Opening times

  • Monday Closed
  • Tuesday Closed
  • Wednesday 10am-4pm
  • Thursday 10am-4pm
  • Friday 10am-4pm
  • Saturday 10am-4pm
  • Sunday 10am-4pm
More information

Opening times

  • Monday Closed
  • Tuesday Closed
  • Wednesday 10am-4pm
  • Thursday 10am-4pm
  • Friday 10am-4pm
  • Saturday 10am-4pm
  • Sunday 10am-4pm
More information

Opening times

  • Monday 9.30am-5pm
  • Tuesday 9.30am-5pm
  • Wednesday 9.30am-5pm
  • Thursday 9.30am-5pm
  • Friday 9.30am-5pm
  • Saturday 9.30am-5pm
  • Sunday Closed
More information

Opening times

  • Monday Closed
  • Tuesday Closed
  • Wednesday 10am - 4pm
  • Thursday 10am - 4pm
  • Friday 10am - 4pm
  • Saturday 10am - 4pm
  • Sunday 10am - 4pm
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Object in Focus: No. 44-The Walker Fan House

Woodhorn Museum

On this very day 79 years ago, the 20th December 1941, a jettisoned German bomb seriously damaged the Walker Fan and Crab Engine Houses at Woodhorn Colliery.

The Walker Fan House

Woodhorn Museum

On 20th December 1941, a jettisoned German bomb seriously damaged the Walker Fan and Crab Engine Houses at Woodhorn Colliery.

The Crab Engine House was relatively unscathed, with only its drain pipes damaged by the bomb, but the Walker Fan was more seriously damaged. Falling on the Northern wing of the Fan House, the bomb destroyed the main drive motor, and its main shaft had to be straightened out by the manufacturers before it was rebuilt into its new housing.

The Walker Fan House containing the “Indestructible Fan” had been designed and installed by Walker Brothers of Wigan, between 1917 and 1919. Replacing the Capell Fan used in the Central Fan House after the Woodhorn Disaster of 1916, it was designed as a centrifugal fan drawing air up the fan drift running diagonally into the Number 2 pit shaft. A single storied brick structure with a sloping roof, the building contains two electric motors supplied by Bruce Peebles and Co Ltd of Edinburgh.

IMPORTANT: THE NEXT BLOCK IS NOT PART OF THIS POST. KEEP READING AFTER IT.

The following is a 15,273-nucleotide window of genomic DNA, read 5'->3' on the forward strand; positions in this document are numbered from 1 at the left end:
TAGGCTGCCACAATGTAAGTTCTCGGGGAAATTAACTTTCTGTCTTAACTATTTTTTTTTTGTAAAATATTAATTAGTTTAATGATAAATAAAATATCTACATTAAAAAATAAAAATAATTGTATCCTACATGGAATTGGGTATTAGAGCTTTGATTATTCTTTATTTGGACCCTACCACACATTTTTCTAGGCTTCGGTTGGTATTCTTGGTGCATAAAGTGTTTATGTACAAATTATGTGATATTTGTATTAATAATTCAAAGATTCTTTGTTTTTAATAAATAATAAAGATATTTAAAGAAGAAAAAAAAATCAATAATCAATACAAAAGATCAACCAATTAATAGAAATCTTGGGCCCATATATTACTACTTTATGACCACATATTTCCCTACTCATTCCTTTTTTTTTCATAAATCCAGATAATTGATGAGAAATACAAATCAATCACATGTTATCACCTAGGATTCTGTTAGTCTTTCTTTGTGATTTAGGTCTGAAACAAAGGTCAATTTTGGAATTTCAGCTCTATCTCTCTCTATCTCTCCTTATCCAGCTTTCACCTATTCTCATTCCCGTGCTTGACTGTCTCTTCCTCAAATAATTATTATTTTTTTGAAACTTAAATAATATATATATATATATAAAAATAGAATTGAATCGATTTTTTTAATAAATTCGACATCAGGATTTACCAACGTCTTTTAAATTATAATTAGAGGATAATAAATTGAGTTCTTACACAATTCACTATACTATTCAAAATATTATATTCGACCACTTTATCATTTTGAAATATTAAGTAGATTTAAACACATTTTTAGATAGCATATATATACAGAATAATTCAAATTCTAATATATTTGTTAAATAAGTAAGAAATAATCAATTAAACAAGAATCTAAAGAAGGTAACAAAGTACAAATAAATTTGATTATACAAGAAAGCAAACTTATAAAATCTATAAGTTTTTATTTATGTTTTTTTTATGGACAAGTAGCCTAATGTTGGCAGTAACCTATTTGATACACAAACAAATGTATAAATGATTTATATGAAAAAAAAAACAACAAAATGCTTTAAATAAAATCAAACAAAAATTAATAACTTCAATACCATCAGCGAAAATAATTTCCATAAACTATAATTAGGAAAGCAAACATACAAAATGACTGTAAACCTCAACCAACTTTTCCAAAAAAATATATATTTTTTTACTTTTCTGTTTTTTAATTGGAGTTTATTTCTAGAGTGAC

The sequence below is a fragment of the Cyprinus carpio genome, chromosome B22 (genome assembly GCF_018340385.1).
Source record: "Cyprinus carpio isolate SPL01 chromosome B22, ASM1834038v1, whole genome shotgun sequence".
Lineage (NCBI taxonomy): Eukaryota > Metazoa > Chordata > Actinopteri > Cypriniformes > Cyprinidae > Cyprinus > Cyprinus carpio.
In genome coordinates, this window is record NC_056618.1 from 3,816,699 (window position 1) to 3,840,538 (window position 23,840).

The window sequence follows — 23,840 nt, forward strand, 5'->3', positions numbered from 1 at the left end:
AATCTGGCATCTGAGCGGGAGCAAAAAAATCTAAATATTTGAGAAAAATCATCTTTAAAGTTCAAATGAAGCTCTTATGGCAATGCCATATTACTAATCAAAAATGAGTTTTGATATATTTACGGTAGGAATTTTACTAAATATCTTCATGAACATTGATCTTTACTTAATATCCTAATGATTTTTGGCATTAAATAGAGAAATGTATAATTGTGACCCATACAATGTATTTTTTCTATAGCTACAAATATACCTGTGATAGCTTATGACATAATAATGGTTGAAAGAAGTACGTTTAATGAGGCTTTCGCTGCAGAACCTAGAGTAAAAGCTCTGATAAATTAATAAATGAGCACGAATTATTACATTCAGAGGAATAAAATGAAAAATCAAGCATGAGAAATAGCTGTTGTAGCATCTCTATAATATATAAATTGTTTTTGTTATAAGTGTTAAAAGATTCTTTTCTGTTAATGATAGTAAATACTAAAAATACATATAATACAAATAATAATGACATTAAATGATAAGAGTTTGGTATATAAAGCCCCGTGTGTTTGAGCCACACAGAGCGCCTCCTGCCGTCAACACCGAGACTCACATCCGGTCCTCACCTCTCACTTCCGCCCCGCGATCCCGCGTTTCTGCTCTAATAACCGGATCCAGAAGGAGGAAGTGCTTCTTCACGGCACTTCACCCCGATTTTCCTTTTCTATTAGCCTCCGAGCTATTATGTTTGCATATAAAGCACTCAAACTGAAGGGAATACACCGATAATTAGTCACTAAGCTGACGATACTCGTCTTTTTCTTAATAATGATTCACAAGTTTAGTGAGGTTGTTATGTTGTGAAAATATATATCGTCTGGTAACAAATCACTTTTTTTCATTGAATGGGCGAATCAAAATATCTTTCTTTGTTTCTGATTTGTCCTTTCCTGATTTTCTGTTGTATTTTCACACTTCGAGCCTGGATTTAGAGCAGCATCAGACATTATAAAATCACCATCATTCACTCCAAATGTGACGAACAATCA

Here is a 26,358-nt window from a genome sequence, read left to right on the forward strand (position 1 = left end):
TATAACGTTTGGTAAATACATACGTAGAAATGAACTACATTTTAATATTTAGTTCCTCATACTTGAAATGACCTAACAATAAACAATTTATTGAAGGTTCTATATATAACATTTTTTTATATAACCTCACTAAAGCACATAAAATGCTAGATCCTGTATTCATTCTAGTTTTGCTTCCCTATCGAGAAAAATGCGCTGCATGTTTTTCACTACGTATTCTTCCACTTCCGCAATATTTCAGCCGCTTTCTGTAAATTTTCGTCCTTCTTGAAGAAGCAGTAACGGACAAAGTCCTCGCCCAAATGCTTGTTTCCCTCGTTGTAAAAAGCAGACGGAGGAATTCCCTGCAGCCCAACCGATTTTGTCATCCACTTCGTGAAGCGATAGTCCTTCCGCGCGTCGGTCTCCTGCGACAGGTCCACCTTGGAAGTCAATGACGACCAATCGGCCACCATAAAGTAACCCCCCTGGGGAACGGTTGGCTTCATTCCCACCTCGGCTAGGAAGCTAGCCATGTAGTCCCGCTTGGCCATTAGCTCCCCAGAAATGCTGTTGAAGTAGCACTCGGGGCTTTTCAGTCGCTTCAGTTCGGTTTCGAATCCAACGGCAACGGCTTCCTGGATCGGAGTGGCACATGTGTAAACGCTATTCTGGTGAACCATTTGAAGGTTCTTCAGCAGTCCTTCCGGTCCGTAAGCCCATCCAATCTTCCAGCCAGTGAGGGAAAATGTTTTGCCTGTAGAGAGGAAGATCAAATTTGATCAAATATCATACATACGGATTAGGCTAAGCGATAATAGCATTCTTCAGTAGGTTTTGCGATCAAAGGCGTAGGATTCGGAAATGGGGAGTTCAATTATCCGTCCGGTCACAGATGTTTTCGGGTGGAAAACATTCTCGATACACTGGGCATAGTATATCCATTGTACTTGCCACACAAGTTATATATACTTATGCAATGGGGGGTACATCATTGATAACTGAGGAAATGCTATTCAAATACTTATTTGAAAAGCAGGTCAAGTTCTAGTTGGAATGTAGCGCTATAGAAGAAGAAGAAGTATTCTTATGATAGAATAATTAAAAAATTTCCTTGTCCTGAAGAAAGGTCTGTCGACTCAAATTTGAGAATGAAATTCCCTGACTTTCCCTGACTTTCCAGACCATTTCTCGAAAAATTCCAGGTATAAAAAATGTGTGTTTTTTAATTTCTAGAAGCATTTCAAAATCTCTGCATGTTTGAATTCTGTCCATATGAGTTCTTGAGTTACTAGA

The 19th century Capell Fan had been retained as a reserve, though it had not seen a lot of use because of its much smaller capacity than the newer Walker Fan. It was very much a stopgap, though essential, replacement piece of equipment. Moves were made over the following months to make it more efficient, by replacing its outmoded Robey fan engine with an electric motor.

Essential to the war effort, mining was a reserved occupation so the pits remained fully staffed throughout the war, with Ashington collieries contributing 25% of the coal mined in Northumberland as a whole. Starting in the early months of 1942 reconstruction works on the Walker Fan and Crab Engine Houses were carried out by a team from the Ashington Coal Company working under the supervision of the manufacturers, Walkers of Wigan.

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